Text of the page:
Government's Costly Proposal for Liquor Retailing
The privatization of liquor sales would be an extremely expensive mistake, costing Saskatchewan hundreds of millions of dollars in lost revenue, according to a new report by the Canadian Centre for Policy Alternatives.
The report, Down the Drain: The Saskatchewan Government’s Costly Proposal for Liquor Retailing, found that:
- The government’s privatization proposal involves slashing the mark-up on liquor by 25%. Though this would drastically decrease public revenues collected from liquor sales, the government’s backgrounder doesn’t mention the cut outright, instead framing it as a way to “level the playing field” in liquor sales.
- Fragmenting Saskatchewan’s large, highly efficient public liquor retailing system into a collection of private stores will drive up wholesale costs, meaning more loss of public revenue.
- Even taking into account the extra taxes and lower operating costs that privatization promises, Saskatchewan stands to lose $115 million in public revenue over just the next five years, because of the lower mark-up and increased wholesale costs.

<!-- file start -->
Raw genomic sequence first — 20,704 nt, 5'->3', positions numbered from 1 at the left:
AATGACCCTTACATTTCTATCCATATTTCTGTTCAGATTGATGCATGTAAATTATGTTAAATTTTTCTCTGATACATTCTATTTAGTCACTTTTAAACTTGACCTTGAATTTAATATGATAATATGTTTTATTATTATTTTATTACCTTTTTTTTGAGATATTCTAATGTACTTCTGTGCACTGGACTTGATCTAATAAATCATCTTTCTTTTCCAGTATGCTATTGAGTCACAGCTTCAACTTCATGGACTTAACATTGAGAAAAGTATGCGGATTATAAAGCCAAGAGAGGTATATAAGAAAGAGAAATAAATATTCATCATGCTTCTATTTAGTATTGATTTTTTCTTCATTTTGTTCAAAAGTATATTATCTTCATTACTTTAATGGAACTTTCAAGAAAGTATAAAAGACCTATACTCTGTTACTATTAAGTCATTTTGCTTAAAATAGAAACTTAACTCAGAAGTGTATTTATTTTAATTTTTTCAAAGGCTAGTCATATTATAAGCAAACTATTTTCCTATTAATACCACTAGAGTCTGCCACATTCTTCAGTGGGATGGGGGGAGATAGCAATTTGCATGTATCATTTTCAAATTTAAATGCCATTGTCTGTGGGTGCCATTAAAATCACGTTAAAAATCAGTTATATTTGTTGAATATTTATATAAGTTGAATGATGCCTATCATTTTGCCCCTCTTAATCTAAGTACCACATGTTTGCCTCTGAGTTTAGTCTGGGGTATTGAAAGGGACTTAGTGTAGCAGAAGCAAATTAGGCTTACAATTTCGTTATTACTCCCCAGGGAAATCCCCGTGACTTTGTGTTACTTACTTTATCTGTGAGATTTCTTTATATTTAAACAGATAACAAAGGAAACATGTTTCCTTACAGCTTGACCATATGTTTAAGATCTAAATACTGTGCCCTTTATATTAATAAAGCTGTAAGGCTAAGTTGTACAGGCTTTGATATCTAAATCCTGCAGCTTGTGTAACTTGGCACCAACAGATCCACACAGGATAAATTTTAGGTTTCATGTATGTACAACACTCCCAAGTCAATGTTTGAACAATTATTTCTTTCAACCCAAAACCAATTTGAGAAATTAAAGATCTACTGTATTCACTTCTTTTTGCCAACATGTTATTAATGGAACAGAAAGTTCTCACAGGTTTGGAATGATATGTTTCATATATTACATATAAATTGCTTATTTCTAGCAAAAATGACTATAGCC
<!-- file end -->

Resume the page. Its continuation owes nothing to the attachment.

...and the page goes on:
- Even assuming all private stores will be taxed at the higher 12% rate, the extra corporate income tax that Saskatchewan collects from private liquor sales will be well under $1 million per year. And closing 40 public liquor stores will only save about $10 million per year in operating costs.
- If Saskatchewan had the same gross profit as heavily-privatized BC, it would have earned $65 million less in 2014. If Saskatchewan had the same profit margin as fully-privatized Alberta, it would have missed out on $131.7 million – more than half its annual profits.
The report concludes that if the Saskatchewan government wants to increase convenience and selection in liquor retailing, privatization is the wrong way to go about it. By expanding and upgrading its system of public liquor stores – as other provinces have done – Saskatchewan could improve the consumer experience without sacrificing public revenues.